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Last updated Jan. 20, 2020
No knock warrants
Louisiana has not yet enacted a law eliminating the use of no-knock warrants. In fact, in July 2019, a West Baton Rouge officer shot a man in the head during the execution of a no-knock raid. Prosecutors in March 2020 indicated that they would not bring charges against the officer in question. That officer returned to work in July 2020.
Louisiana has not yet enacted a law ending its participation in programs that facilitate the transfer of military weapons from the federal government to police departments.
Military style training
Louisiana has not yet enacted a law refocusing training away from self-defense responses and towards community centered training like that offered by Blue Courage.
Louisiana has not yet enacted a law requiring the recording and cataloging of SWAT team use.
Civil asset forfeiture
Louisiana has not yet enacted a law ending civil asset forfeiture. Louisiana law enforcement retains 60% of forfeiture revenue, while 20% goes to a criminal court fund and the other 20% goes to the district attorney's office.
Louisiana law states "No municipality or any police department thereof, nor any parish or any sheriff's department thereof, shall establish or maintain, formally or informally, a plan to evaluate, promote, compensate, or discipline a law enforcement officer on the basis of the officer making a predetermined or specified number of any type or combination of types of arrests or require or suggest to a law enforcement officer that the law enforcement officer is required or expected to make a predetermined or specified number of any type or combination of types of arrests within a specified period."
Cost of misconduct
Louisiana has not yet enacted a law requiring police departments (not state general funds) to cover the cost of misconduct.
Louisiana has not yet enacted a law decriminalizing minor offenses that do not threaten public safety such as spitting and loitering. Locally, the New Orleans City Council passed a measure in December 2020 to require officers to issue municipal summonses, rather than make arrests, for a variety of non-violent minor offenses.
Objective justification for stops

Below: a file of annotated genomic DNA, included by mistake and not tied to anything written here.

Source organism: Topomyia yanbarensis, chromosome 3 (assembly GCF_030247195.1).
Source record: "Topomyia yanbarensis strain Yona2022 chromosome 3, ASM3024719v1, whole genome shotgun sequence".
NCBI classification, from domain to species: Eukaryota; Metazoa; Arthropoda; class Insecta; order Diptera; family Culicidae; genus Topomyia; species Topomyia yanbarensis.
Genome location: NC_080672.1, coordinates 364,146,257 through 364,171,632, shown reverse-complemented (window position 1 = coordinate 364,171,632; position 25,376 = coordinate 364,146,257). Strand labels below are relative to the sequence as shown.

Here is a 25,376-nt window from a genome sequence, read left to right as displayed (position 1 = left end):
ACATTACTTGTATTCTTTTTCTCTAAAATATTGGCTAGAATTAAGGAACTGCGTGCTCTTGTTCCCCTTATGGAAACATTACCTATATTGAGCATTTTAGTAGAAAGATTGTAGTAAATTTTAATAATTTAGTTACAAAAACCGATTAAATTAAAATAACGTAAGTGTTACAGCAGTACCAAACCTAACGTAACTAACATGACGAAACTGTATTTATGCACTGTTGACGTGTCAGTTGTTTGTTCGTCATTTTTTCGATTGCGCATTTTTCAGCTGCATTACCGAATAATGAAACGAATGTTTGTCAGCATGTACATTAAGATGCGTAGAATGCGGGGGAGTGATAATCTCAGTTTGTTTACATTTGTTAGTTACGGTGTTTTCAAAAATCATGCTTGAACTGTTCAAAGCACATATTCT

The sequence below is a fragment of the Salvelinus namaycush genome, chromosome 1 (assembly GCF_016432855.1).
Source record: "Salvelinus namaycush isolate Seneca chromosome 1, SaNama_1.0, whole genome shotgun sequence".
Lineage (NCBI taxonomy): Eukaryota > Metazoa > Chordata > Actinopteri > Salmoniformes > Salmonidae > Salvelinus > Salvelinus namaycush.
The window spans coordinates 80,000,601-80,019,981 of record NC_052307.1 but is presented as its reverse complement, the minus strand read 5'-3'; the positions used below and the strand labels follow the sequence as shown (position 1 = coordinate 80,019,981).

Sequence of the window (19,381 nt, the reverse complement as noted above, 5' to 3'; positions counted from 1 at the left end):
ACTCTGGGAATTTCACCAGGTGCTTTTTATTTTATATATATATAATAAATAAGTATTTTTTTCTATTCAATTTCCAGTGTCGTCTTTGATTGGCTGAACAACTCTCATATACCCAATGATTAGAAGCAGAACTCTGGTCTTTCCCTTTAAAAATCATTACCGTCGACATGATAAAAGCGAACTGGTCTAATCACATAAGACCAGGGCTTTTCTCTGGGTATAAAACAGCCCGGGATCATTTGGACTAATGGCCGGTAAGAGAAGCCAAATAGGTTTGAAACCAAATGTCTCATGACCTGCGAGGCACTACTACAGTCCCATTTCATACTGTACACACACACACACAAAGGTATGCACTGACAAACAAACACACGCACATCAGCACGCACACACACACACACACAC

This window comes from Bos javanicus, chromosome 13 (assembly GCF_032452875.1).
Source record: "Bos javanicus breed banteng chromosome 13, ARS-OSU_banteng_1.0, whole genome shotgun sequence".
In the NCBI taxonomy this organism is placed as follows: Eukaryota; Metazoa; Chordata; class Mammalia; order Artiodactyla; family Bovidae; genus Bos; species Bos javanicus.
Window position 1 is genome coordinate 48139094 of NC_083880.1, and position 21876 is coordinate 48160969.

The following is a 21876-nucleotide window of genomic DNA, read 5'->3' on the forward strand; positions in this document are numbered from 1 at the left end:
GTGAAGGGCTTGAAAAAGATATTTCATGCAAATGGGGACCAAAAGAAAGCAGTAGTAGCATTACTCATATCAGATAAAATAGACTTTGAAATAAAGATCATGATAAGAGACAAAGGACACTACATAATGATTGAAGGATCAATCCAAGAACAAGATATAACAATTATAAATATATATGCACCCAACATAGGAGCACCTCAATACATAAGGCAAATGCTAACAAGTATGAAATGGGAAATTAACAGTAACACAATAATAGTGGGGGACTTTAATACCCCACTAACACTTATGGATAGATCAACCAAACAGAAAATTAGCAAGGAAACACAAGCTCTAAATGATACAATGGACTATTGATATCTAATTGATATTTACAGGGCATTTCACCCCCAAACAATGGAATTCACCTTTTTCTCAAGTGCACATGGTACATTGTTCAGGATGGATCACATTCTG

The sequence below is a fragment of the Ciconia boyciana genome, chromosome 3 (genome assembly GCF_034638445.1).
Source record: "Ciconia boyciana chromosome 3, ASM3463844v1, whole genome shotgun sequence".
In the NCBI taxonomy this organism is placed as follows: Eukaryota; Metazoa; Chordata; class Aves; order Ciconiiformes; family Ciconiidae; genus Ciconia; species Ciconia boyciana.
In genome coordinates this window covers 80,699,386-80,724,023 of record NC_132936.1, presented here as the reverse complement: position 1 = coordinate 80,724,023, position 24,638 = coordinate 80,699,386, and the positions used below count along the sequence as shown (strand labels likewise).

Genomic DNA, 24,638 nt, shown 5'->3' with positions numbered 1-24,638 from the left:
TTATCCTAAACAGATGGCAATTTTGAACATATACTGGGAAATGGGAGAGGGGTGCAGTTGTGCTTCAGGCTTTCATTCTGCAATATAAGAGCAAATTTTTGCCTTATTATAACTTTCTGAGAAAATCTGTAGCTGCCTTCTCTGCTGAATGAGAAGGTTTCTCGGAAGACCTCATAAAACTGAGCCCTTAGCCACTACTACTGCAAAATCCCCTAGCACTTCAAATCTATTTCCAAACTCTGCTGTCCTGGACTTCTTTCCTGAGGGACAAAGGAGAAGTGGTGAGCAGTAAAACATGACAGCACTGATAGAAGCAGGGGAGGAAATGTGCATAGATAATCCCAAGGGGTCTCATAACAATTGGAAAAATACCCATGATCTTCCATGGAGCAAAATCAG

Louisiana has not yet enacted a law requiring officers to establish objective justification for making a stop (i.e. not simply for furtive movement, suspicious activity, or matching a generalized description).
Reporting stop details
Louisiana has not yet enacted a law requiring comprehensive reporting of police stops (noting location, race, gender, whether force was used and whether a firearm was found). In 2001, Louisiana passed a law requiring law enforcement agencies to collect and publish data on traffic stops. However, a 2018 report by the SPCL highlighted that almost all LA police departments disregard this law. The Department of Public Safety and Corrections has never written a report summarizing this data, despite requirements outlined in the 2001 law, because "no Louisiana law enforcement agency has ever submitted the necessary data to make a report."
Reckless civil rights violation
Louisiana has not yet enacted a law lowering the prosecution requirement from ‘willful’ to ‘reckless’ deprivation of another’s rights. State law explicitly permits the use of deadly force in arrest and self-defense standards as long as the officer can 'reasonably' explain the use of such force.
Louisiana has not yet enacted a law institutionalizing an independent prosecutor within the state’s Department of Justice for instances of police misconduct.
Louisiana has not yet enacted a law ending qualified immunity. In October 2020, Rep. Edmund Jordan sponsored HB 51, which would have stripped officers of their immunity from civil liability, but the legislation died in committee.
Mental health response
Louisiana has not yet enacted a law creating and funding a mental health task force available to respond to crisis calls (in lieu of police). 43 more states in the US spend more than Louisiana on mental health care per capita. Some police departments have been/are training in ways to more effectively respond to mental health crisis, but this has not improved the situation statewide by a significant degree.
Education, Housing, Community Health Resources
It is important to note that policing does not address the roots of social disadvantage and barriers to (economic) opportunity that often lead to crime. Nor should police be burdened with that responsibility.
Without access to quality resources in healthcare, education, and housing, our cities, neighborhoods, and families will continue to suffer. We should instead reassess the budgets of the state government and reinvest in the services that matter most.
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